Khalsa v. Colorado Mountain College, Police Academy et al

Filing 26

ORDER granting 11 Motion to Dismiss. The Clerk of the Court shall enter Final Judgment in Defendants favor and close this case. ORDERED by Magistrate Judge Michael E. Hegarty on 11/17/2022.(cthom, )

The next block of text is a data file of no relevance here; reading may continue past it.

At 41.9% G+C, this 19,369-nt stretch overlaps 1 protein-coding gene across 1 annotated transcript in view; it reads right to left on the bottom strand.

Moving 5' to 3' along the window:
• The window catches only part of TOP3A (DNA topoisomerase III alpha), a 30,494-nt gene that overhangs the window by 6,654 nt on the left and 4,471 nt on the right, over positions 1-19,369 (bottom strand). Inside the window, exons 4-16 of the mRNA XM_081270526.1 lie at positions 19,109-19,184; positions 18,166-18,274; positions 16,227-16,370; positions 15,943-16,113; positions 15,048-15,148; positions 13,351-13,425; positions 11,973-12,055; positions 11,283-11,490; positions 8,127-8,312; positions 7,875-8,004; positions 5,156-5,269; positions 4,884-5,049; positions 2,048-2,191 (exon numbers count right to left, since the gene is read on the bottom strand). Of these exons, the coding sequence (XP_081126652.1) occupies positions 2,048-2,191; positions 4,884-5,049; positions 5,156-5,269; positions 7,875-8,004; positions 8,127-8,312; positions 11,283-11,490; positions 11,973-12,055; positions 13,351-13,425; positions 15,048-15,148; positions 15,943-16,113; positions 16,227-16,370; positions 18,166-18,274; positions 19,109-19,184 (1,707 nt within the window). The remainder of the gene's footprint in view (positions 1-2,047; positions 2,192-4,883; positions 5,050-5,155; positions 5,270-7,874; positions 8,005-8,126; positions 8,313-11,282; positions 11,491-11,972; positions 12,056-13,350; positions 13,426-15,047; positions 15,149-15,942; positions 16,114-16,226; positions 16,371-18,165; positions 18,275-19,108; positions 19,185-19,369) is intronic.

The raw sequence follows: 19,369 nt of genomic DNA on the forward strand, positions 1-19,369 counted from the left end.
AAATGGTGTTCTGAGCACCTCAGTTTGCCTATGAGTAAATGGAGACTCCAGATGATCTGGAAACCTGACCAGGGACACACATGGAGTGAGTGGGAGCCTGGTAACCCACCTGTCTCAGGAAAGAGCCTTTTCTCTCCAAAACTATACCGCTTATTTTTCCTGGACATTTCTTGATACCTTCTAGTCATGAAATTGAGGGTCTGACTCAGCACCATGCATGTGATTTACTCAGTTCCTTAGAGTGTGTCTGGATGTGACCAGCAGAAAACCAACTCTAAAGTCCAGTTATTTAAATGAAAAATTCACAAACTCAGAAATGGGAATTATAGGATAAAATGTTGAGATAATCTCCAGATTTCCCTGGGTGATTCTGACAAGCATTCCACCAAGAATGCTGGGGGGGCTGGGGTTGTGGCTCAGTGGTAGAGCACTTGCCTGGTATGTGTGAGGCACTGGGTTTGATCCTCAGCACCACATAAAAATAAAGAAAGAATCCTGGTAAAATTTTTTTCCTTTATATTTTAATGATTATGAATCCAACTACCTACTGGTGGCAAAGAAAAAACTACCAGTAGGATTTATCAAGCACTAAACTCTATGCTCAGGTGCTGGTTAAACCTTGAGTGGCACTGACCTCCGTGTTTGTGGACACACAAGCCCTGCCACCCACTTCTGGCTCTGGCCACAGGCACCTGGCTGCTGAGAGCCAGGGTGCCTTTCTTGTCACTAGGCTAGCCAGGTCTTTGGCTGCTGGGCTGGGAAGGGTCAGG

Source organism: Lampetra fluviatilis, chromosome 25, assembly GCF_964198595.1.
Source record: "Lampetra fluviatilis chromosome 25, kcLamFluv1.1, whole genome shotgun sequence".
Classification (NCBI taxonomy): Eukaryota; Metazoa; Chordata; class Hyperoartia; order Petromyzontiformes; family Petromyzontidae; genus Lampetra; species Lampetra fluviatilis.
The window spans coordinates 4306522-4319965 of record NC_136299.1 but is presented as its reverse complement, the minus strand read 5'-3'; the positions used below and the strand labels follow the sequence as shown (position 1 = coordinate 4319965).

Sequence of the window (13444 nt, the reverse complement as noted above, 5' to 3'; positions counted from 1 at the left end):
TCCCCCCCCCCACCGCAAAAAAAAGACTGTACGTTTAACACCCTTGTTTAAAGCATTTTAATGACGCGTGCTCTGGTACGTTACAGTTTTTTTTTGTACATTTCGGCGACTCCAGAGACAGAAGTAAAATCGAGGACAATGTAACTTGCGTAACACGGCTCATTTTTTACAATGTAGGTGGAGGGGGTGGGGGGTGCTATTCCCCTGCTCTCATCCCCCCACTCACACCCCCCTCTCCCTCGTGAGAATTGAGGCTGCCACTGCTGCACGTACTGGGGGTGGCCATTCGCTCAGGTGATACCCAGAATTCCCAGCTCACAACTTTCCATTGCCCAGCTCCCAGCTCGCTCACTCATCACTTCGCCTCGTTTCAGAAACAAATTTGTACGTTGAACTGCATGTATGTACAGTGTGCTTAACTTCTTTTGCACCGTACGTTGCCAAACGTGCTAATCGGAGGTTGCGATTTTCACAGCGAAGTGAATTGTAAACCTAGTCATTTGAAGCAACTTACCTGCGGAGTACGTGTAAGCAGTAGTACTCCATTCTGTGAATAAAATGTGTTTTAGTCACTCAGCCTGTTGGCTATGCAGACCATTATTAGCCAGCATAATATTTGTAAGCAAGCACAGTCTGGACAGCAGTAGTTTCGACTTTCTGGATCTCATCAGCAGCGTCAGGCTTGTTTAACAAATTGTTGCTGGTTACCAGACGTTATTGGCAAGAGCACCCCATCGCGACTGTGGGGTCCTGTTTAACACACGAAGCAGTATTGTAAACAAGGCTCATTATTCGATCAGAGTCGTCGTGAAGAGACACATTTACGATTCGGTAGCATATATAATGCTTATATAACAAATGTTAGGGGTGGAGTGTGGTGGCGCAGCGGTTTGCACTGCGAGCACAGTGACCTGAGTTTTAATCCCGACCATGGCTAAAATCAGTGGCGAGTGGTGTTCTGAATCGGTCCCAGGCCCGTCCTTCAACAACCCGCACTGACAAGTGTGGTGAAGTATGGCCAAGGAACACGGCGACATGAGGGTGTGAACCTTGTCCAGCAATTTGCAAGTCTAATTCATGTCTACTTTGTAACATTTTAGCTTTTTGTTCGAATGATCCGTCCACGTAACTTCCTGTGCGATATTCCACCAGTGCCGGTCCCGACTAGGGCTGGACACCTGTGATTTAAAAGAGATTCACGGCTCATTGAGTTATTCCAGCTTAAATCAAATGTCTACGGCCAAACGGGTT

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Case 1:22-cv-01613-MEH Document 26 Filed 11/17/22 USDC Colorado Page 1 of 12 IN THE UNITED STATES DISTRICT COURT FOR THE DISTRICT OF COLORADO Civil Action No. 22-cv-01613-MEH PARAMROOP KHALSA, Plaintiff, v. COLORADO MOUNTAIN COLLEGE, POLICE ADADEMY, STEWART CURRY, Director TODD HALLER, Instructor LISA RUNCK, and ELIZABETH POULOS, Defendants. __________________________________________________________________________ ORDER _____________________________________________________________________________ Michael E. Hegarty, United States Magistrate Judge. Plaintiff Paramroop Khalsa, proceeding pro se, alleges discrimination by Defendants in violation of Title VI of the Civil Rights Act of 1964, 42 U.S.C. § 2000d. ECF 1. Before the Court is Defendants’ Motion to Dismiss (“Motion”). ECF 11. The Motion is fully briefed, and the Court finds that oral argument would not materially assist in its adjudication. For the reasons that follow, the Motion is granted. BACKGROUND For the purposes of this ruling, the Court accepts as true the factual allegations—as opposed to any legal conclusions, bare assertions, or conclusory allegations—that Plaintiff raises in his Complaint. See generally Ashcroft v. Iqbal, 556 U.S. 662, 678 (2009) (accepting as true a plaintiff’s factual allegations for purposes of Fed. R. Civ. P. 12(b)(6) analysis). Case 1:22-cv-01613-MEH Document 26 Filed 11/17/22 USDC Colorado Page 2 of 12 Plaintiff claims that he ran for sheriff in Garfield County in 2018 but lost. ECF 1 at 4. Because he still wanted to become a sheriff, he enrolled in Colorado Mountain College (“CMC”) to pass the CLETA exam. 1 Id. Plaintiff claims that passing a CLETA exam is required to become a sheriff in Colorado. Id. On September 19, 2019, Plaintiff began taking firearm classes from instructor, Todd Haller (“Haller”), through CMC’s Law Enforcement Training Academy degree program. Id. at 4-5. Plaintiff alleges that during class introductions, Haller looked at him and said, “We don’t get your kind here.” Id. at 4. Over the next two days, Haller allegedly made several harassing comments to Plaintiff such as, “Khalsa you scare me” and “[Y]ou’re a yogi how come you don’t get this?” Id. In his Response, Plaintiff explains that he is a Sikh who as part of his religious practice wears a turban and does not cut his beard. ECF 22 at 1. On September 26, 2019, Plaintiff emailed CMC director, Stewart Curry (“Curry”), about this experience with Haller. ECF 1 at 4. After he did not respond, Plaintiff went to Curry’s office in person. Id. According to Plaintiff, Curry explained that nothing could be done about Haller. Id. Plaintiff claims that Curry “lied by not providing the truth about the firearms class” and that he never explained that Haller “was from the paramilitary discipline and military type behavior was expected.” Id. Plaintiff believes that this knowledge would have “changed the whole outcome” and that “prior to this special class . . . no formal military behavior [was] required.” Id. The next day, September 27, Haller and his assistant escorted Plaintiff out of class. Id. In his Response, Plaintiff states that Haller and his assistant “premeditated [a] plan to cause [Plaintiff] to make 1 Defendants define this term in their Motion to Dismiss as “Colorado Law Enforcement Training Academy.” ECF 11 at 2. 2 Case 1:22-cv-01613-MEH Document 26 Filed 11/17/22 USDC Colorado Page 3 of 12 an illegal move and have him removed from the firearms class.” ECF 22 at 4. At some point while Plaintiff was escorted out of class, Curry arrived. ECF 1 at 4. Curry told Plaintiff that if he quit, he would be refunded the cost of the firearms course. Id. Evidently, Plaintiff did not withdraw. Id. at 4-5. He remained enrolled in the firearms course. Id. On October 14, 2019, Plaintiff filed a formal grievance to Dean Lisa Runck (“Runck”) alleging discrimination by Haller. Id. at 5. On about October 21, 2019, Runck notified Plaintiff that his claims were “false,” and no wrongdoing had occurred. Id. Runck provided “no additional support or meeting with [] Haller to provide some sort of reconciliation.” Id. On about November 1, 2019, Plaintiff learned that if he received a Concealed Carry Permit, he would be able to take a gun range course. Id. Plaintiff explains that this would make him eligible to retake the firearms class. Id. On August 25, 2020, Plaintiff emailed Curry an image of a completion certificate for a class. Id. Plaintiff leaves unclear the certificate’s purpose, but presumably it was issued by a gun range course for him to obtain a Concealed Carry Permit. Id. Plaintiff asked Curry about enrollment in the firearms course. Id. at 5. Curry responded that he would contact Plaintiff in September, 2020, but Plaintiff denies that he ever did. Id. On December 16, 2020, Plaintiff again asked Curry to re-enroll him in the firearms class. Id. Curry declined to do so but explained that he would contact Plaintiff again in April. Id. Plaintiff says that Curry did not contact him by then. Id. On August 16, 2021, Plaintiff emailed Curry to request enrollment in the next firearms class. Id. Dean Elizabeth Poulos (“Poulos”) responded in Curry’s place. Id. Moreover, she conferred a Criminal Justice Associates Degree to Plaintiff. Id. Plaintiff denies meeting the requirements for the degree, as he still had not completed the firearms class. Id. Poulos explained 3 Case 1:22-cv-01613-MEH Document 26 Filed 11/17/22 USDC Colorado Page 4 of 12 that to retake the firearms class, Plaintiff must retake the entirety of the Law Enforcement Training Academy degree program. Id. Plaintiff raises a single claim under Title 42 U.S.C. § 2000d (“Title VI”) against all Defendants. Id. at 4. Plaintiff requests monetary damages in the amount of $480,000. Id. at 5. LEGAL STANDARDS I. Fed. R. Civ. P. 12(b)(1) Rule 12(b)(1) empowers a court to dismiss a complaint for “lack of subject-matter jurisdiction.” Fed. R. Civ. P. 12(b)(1). Dismissal under Rule 12(b)(1) is not a judgment on the merits of a plaintiff’s case, but only a determination that the court lacks authority to adjudicate the matter. See Pueblo of Jemez v. United States, 790 F.3d 1143, 1151 (10th Cir. 2015) (recognizing that federal courts are courts of limited jurisdiction and may only exercise jurisdiction when specifically authorized to do so). A court lacking jurisdiction “must dismiss the cause at any stage of the proceeding in which it becomes apparent that jurisdiction is lacking.” Id. (quoting Full Life Hospice, LLC v. Sebelius, 709 F.3d 1012, 1016 (10th Cir. 2013)). A Rule 12(b)(1) motion to dismiss “must be determined from the allegations of fact in the complaint, without regard to mere [conclusory] allegations of jurisdiction.” Groundhog v. Keeler, 442 F.2d 674, 677 (10th Cir. 1971). The burden of establishing subject matter jurisdiction is on the party asserting jurisdiction. See Pueblo of Jemez, 790 F.3d at 1151. Accordingly, Plaintiff in this case bears the burden of establishing that this Court has jurisdiction to hear his claims. Generally, Rule 12(b)(1) motions to dismiss for lack of subject matter jurisdiction take two forms. Holt v. United States, 46 F.3d 1000, 1002 (10th Cir. 1995). First, a facial attack on the complaint’s allegations as to subject matter jurisdiction questions the sufficiency of the complaint. In reviewing a facial attack on the complaint, a district court must accept the allegations in the complaint as true. 4 Case 1:22-cv-01613-MEH Document 26 Filed 11/17/22 USDC Colorado Page 5 of 12 Second, a party may go beyond allegations contained in the complaint and challenge the facts upon which subject matter jurisdiction depends. When reviewing a factual attack on subject matter jurisdiction, a district court may not presume the truthfulness of the complaint’s factual allegations. A court has wide discretion to allow affidavits, other documents, and a limited evidentiary hearing to resolve disputed jurisdictional facts under Rule 12(b)(1). In such instances, a court’s reference to evidence outside the pleadings does not convert the motion to a Rule 56 motion. Id. at 1002-03 (citations omitted). The present Motion is a facial attack on subject matter jurisdiction; therefore, the Court will accept the truthfulness of the Complaint’s factual allegations. II. Fed. R. Civ. P. 12(b)(6) The purpose of a motion to dismiss under Fed. R. Civ. P. 12(b)(6) is to test the sufficiency of the plaintiff’s complaint. Sutton v. Utah State Sch. For the Deaf & Blind, 173 F.3d 1226, 1236 (10th Cir. 2008). “To survive a motion to dismiss, a complaint must contain sufficient factual matter, accepted as true, to ‘state a claim to relief that is plausible on its face.’” Iqbal, 556 U.S. at 678 (quoting Bell Atl. Corp. v. Twombly, 550 U.S. 544, 570 (2007)). Plausibility, in the context of a motion to dismiss, means that the plaintiff pled facts which allow “the court to draw the reasonable inference that the defendant is liable for the misconduct alleged.” Id. Twombly requires a two-prong analysis. First, a court must identify “the allegations in the complaint that are not entitled to the assumption of truth,” that is, those allegations which are legal conclusions, bare assertions, or merely conclusory. Id. at 679. Second, the Court must consider the factual allegations “to determine if they plausibly suggest an entitlement to relief.” Id. at 681. If the allegations state a plausible claim for relief, such claim survives the motion to dismiss. Id. at 680. Plausibility refers “to the scope of the allegations in a complaint: if they are so general that they encompass a wide swath of conduct, much of it innocent, then the plaintiffs have not nudged their claims across the line from conceivable to plausible.” S.E.C. v. Shields, 744 F.3d 633, 640 5 Case 1:22-cv-01613-MEH Document 26 Filed 11/17/22 USDC Colorado Page 6 of 12 (10th Cir. 2014) (quoting Khalik v. United Air Lines, 671 F.3d 1188, 1191 (10th Cir. 2012)). “The nature and specificity of the allegations required to state a plausible claim will vary based on context.” Safe Streets All. v. Hickenlooper, 859 F.3d 865, 878 (10th Cir. 2017) (quoting Kan. Penn Gaming, LLC v. Collins, 656 F.3d 1210, 1215 (10th Cir. 2011)). Thus, while the Rule 12(b)(6) standard does not require that a plaintiff establish a prima facie case in a complaint, the elements of each alleged cause of action may help to determine whether the plaintiff has set forth a plausible claim. Khalik, 671 F.3d at 1191. However, “[t]hreadbare recitals of the elements of a cause of action, supported by mere conclusory statements, do not suffice.” Iqbal, 556 U.S. at 678. The complaint must provide “more than labels and conclusions” or merely “a formulaic recitation of the elements of a cause of action,” so that “courts ‘are not bound to accept as true a legal conclusion couched as a factual allegation.’” Twombly, 550 U.S. at 555 (quoting Papasan v. Allain, 478 U.S. 265, 286 (1986)). “Determining whether a complaint states a plausible claim for relief will . . . be a context-specific task that requires the reviewing court to draw on its judicial experience and common sense.” Iqbal, 556 U.S. at 679. “[W]here the well-pleaded facts do not permit the court to infer more than the mere possibility of misconduct,” the complaint has made an allegation, “but it has not shown that the pleader is entitled to relief.” Id. (quotation marks and citation omitted). III. Treatment of a Pro Se Plaintiff’s Complaint A pro se plaintiff’s “pleadings are to be construed liberally and held to a less stringent standard than formal pleadings drafted by lawyers.” Garrett v. Selby Connor Maddux & Janer, 425 F.3d 836, 840 (10th Cir. 2005) (quoting Hall v. Bellmon, 935 F.2d 1106, 1110 (10th Cir. 1991)). “Th[e] court, however, will not supply additional factual allegations to round out a plaintiff’s complaint or construct a legal theory on plaintiff’s behalf.” Smith v. U.S., 561 F.3d 1090, 1096 6 Case 1:22-cv-01613-MEH Document 26 Filed 11/17/22 USDC Colorado Page 7 of 12 (10th Cir. 2009) (quoting Whitney v. N.M., 113 F.3d 1170, 1173-74 (10th Cir. 1997)). The Tenth Circuit interpreted this rule to mean, if a court “can reasonably read the pleadings to state a valid claim on which the plaintiff could prevail, [it] should do so despite the plaintiff’s failure to cite proper legal authority, his confusion of various legal theories, his poor syntax and sentence construction, or his unfamiliarity with pleading requirements.” Diversey v. Schmidly, 738 F.3d 1196, 1199 (10th Cir. 2013) (quoting Hall, 935 F.2d at 1110). However, this interpretation is qualified in that it is not “the proper function of the district court to assume the role of advocate for the pro se litigant.” Garrett, 425 F.3d at 840 (quoting Hall, 935 F.2d at 1110). ANALYSIS I. Lack of Subject Matter Jurisdiction under Fed. R. Civ. P. 12(b)(1) Defendants raise two arguments for dismissal pursuant to Fed. R. Civ. P. 12(b)(1). ECF 11 at 2, 10-11. First, the claims against CMC’s “Police Academy” should be dismissed because it is not an entity. Id. at 10. Second, the claims against the individual Defendants should be dismissed because Title VI does not provide an avenue for individual liability. Id. Since these arguments concern subject matter jurisdiction, the Court will address them prior to any of Defendants’ other contentions. A. No “Police Academy” Entity Plaintiff names “Colorado Mountain College, Police Academy” as a defendant in this lawsuit. See ECF 1. However, there is no such entity known as the “Police Academy.” ECF 11 at 10; ECF 23 at 3-4. While Plaintiff did attend CMC’s Law Enforcement Training Academy, it is a degree program within the institution. ECF 23 at 3-4. The program does not exist independently in its own right. Id. Because a nonexistent entity cannot be sued, the claim against the “Police 7 Case 1:22-cv-01613-MEH Document 26 Filed 11/17/22 USDC Colorado Page 8 of 12 Academy” is dismissed for lack of subject matter jurisdiction. Fed. R. Civ. P. 17(b). However, the Court assumes that CMC is a proper Defendant party. B. Individuals Cannot Be Liable Under Title VI Title VI of the Civil Rights Act prohibits the exclusion from participation in, denial of benefits of, or discrimination under federally assisted programs on ground of race, color, or national origin. Title 42 U.S.C. § 2000d. Title VI defines “programs” as colleges, universities, public systems of higher education, or other post-secondary institutions that receive federal funding. Id. at § 2000d-4a. Under Title VI, individuals employed by these programs may not be sued for liability; only the “programs,” meaning the school, is the proper defendant. Webb v. Swensen, 663 F. App’x 609, 613 (10th Cir. 2016). “Title VI forbids discrimination only by recipients of federal funding; therefore, individual employees of such entities are not liable under Title VI.” Baker v. Bd. of Regents of Kan., 991 F.2d 628, 631 (10th Cir. 1993). To state a claim under Title VI, a plaintiff must allege: “(1) that there is racial or national origin discrimination and (2) the entity engaging in discrimination is receiving federal financial assistance.” Id. (emphasis added). Plaintiff claims discrimination under Title VI against Curry, Haller, Runck, and Poulos. See ECF 1. Each of these individuals are CMC employees. Id. Individuals cannot be held liable under Title VI, only the entities which employ them. Baker, 991 F.2d at 631. Therefore, the claim as raised against Curry, Haller, Runck, and Poulos is dismissed. II. Statute of Limitations For Title VI claims, no federal statute of limitations is expressly provided. Id. at 630. “[Courts] look to state law to determine the applicable limitations period.” Keith v. Koerner, 843 F.3d 833, 850 (10th Cir. 2016) (citing Garcia v. Wilson, 731 F.2d 640, 642 (10th Cir. 1984)). When 8 Case 1:22-cv-01613-MEH Document 26 Filed 11/17/22 USDC Colorado Page 9 of 12 looking to state law for the applicable period, courts must determine the nature of the federal claim alleged. Garcia, 731 F.2d at 642. Next, the court must decide which state limitations period is appropriate for the nature of the federal claim. Id. In the Tenth Circuit, Title VI claims are characterized as claims for personal injury rights. Baker, 991 F.2d at 631. In Colorado, the limitations period for personal injury actions is two years. Colo. Rev. S. § 13-80-102(f) & (g). Therefore, the appropriate limitations period is two years. While state law defines the limitations period, federal law determines when accrual begins. Baker, 991 F.2d at 632. “A civil rights action accrues when the plaintiff knows or has reason to know of the injury which is the basis of the action.” Id. Accrual begins when the plaintiff becomes aware of facts that would put a reasonable person on notice. Alexander v. Oklahoma, 382 F.3d 1206, 1216 (10th Cir. 2004). Here, Plaintiff filed an internal grievance to Runck concerning discrimination by Haller on October 19, 2019. ECF 1 at 5. At that point, Plaintiff clearly believed Haller’s conduct was harmful. The grievance creates a clear point in time showing when he perceived harmful conduct. Two days later, on October 21, 2019, Runck informed Plaintiff that no wrongdoing had occurred and that the complaints in his grievance were false. Id. Giving Plaintiff the benefit of the later grievance decision date, the limitations period ran until October, 21, 2021, two years after Runck notified Plaintiff that there was no wrongdoing (the latest accrual event). Yet, the Complaint was filed eight months after the end of the limitations period on June 29, 2022. ECF 1. Plaintiff suggests in his Response that the degree conferral was an adverse action. ECF 22 at 3. However, he does not explain how it was adverse or harmful to him. Therefore, the Court dismisses Plaintiff’s claim in its entirety. 9 Case 1:22-cv-01613-MEH Document 26 Filed 11/17/22 USDC Colorado Page 10 of 12 For the sake of thoroughness, the Court also discusses the pleading defects that Defendants say likewise warrant dismissal. That is, Defendants allege that Plaintiff fails to state a plausible 42 U.S.C. § 2000d claim. III. 12(b)(6) Failure to State a Claim As a preliminary matter, the Court must address Plaintiff’s attempt to raise a new Title 42 U.S.C. § 1983 claim in his Response. ECF 22 at 3-4. The Court may only consider the allegations contained in the Complaint when ruling on a 12(b)(6) Motion to Dismiss. Gee v. Pacheco, 627 F.3d 1178, 1186 (10th Cir. 2010). A plaintiff may not amend his complaint in a responsive pleading. Luck v. Smith, No. 17-cv-00183-WJM-NYW, 2017 WL 3970512, *4 (D. Colo. 2017) (citing In re Qwest Communications Int’l., Inc., 396 F. Supp. 2d 1178, 1203 (D. Colo. 2004)). Even if made in the Complaint, the claim is barred under the statute of limitations. Baker, 991 F.2d at 630. Therefore, the Court will only consider the allegations in the Complaint. As previously stated, Title VI prohibits the exclusion from participation in, denial of benefits, or discrimination under any federally funded program due to the person’s race, color, or national origin. 42 U.S.C. § 2000d. Title VI claims require Plaintiff to make two allegations: (1) CMC intentionally discriminated against him based on his race, color, or national origin, and (2) CMC receives federal funding. Id. The allegations “must demonstrate a nexus exists between these allegedly discriminatory statements” and CMC’s allegedly adverse actions. Cone v. Longmont United Hosp. Ass’n, 14 F.3d 526, 531 (10th Cir. 1994). When reviewing purely academic decisions, courts are encouraged to respect the faculty’s professional judgment. Irwin v. Bd. of Regents for Okla. Agric. & Mech. Colls., 68 F.3d 483, 1995 WL 597257, *2 (10th Cir. 1994) (Table decision) (quoting Regents of Univ. of Mich. V. Ewing, 474 U.S. 214, 255 (1985)). 10 Case 1:22-cv-01613-MEH Document 26 Filed 11/17/22 USDC Colorado Page 11 of 12 For present purposes only, the Court assumes in Plaintiff’s favor that Haller did make the alleged statements and that they could be construed as suggesting a discriminatory intent. The Court also assumes, for present purposes only, that although Plaintiff is bringing this lawsuit for religious discrimination (ECF 22 at 1), he could belong to a protected class under § 2000d (race, color, national origin). Finally, the Court assumes that the inability to complete the firearms course could be a form of adverse action (even if Plaintiff leaves this point unclear). Plaintiff has not made any allegations that CMC is a federally funded institution, nor does CMC dispute that it is. See generally ECF 11 and ECF 23. While the Court finds that Plaintiff’s claim is plausible, the statute of limitations bars it. Baker, 991 F.2d at 632; Alexander, 382 F.3d at 1216. Plaintiff’s Response suggests receiving his degree was an adverse action. Even though he did not take the firearms course, the claim is not plausible. Plaintiff does not further explain how receiving his degree adversely affected him either. IV. No Leave to Amend Dismissal of a case is a harsh remedy, and a pro se litigant’s pleadings are to be construed liberally. Generally, a court may give such a litigant the opportunity to amend the complaint to cure a pleading defect. Hall, 935 F.2d at 1109-10; Reynolds v. Shillinger, 907 F.2d 124, 126 (10th Cir. 1990). However, a court may dismiss a complaint without an opportunity to amend if “it is patently obvious that plaintiff could not prevail on the facts alleged and allowing him an opportunity to amend his complaint would be futile.” Curly v. Perry, 246 F.3d 1278, 1281-82 (10th Cir. 2001) (quoting Hall, 935 F.2d at 1110). Plaintiff’s claims are time-barred as the limitations period has expired. Because Plaintiff cannot state a Title VI claim as a matter of law, there is little reason to believe that he would be successful on a future amendment. See Oxendine v. Kaplan, 241 F.3d 1272, 1275 (10th Cir. 2001). 11 Case 1:22-cv-01613-MEH Document 26 Filed 11/17/22 USDC Colorado Page 12 of 12 “We have stated that ‘[d]ismissal of a pro se complaint for failure to state a claim is proper only where . . . it would be futile to give him an opportunity to amend.’” Id. (quoting Perkins, v. Kan. Dep’t of Corr., 165 F.3d 803, 806 (10th Cir. 1999). Accordingly, the Court dismisses the claim with prejudice and without leave to amend. CONCLUSION Defendants’ Motion to Dismiss [filed August 30, 2022; ECF 11] is granted. Plaintiff’s claim is dismissed with prejudice. The Clerk of the Court shall enter Final Judgment in Defendants’ favor and close this case. Entered this 17th day of November, 2022, at Denver, Colorado. BY THE COURT: Michael E. Hegarty United States Magistrate Judge 12